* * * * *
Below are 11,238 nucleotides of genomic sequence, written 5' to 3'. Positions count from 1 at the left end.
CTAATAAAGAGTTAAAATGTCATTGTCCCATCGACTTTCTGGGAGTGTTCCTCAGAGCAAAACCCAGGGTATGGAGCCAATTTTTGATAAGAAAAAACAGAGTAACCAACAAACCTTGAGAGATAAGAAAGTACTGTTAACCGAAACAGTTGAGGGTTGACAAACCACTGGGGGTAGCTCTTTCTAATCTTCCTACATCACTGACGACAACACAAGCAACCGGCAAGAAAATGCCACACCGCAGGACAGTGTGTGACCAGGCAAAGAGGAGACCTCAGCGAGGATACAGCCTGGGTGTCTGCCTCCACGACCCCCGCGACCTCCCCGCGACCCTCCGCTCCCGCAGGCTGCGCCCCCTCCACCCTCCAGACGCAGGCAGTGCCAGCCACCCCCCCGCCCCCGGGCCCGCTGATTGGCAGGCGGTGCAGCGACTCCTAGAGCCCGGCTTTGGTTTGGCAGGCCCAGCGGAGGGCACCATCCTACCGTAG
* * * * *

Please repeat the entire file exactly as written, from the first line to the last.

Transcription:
Below are 11,238 nucleotides of genomic sequence, written 5' to 3'. Positions count from 1 at the left end.
CTAATAAAGAGTTAAAATGTCATTGTCCCATCGACTTTCTGGGAGTGTTCCTCAGAGCAAAACCCAGGGTATGGAGCCAATTTTTGATAAGAAAAAACAGAGTAACCAACAAACCTTGAGAGATAAGAAAGTACTGTTAACCGAAACAGTTGAGGGTTGACAAACCACTGGGGGTAGCTCTTTCTAATCTTCCTACATCACTGACGACAACACAAGCAACCGGCAAGAAAATGCCACACCGCAGGACAGTGTGTGACCAGGCAAAGAGGAGACCTCAGCGAGGATACAGCCTGGGTGTCTGCCTCCACGACCCCCGCGACCTCCCCGCGACCCTCCGCTCCCGCAGGCTGCGCCCCCTCCACCCTCCAGACGCAGGCAGTGCCAGCCACCCCCCCGCCCCCGGGCCCGCTGATTGGCAGGCGGTGCAGCGACTCCTAGAGCCCGGCTTTGGTTTGGCAGGCCCAGCGGAGGGCACCATCCTACCGTAG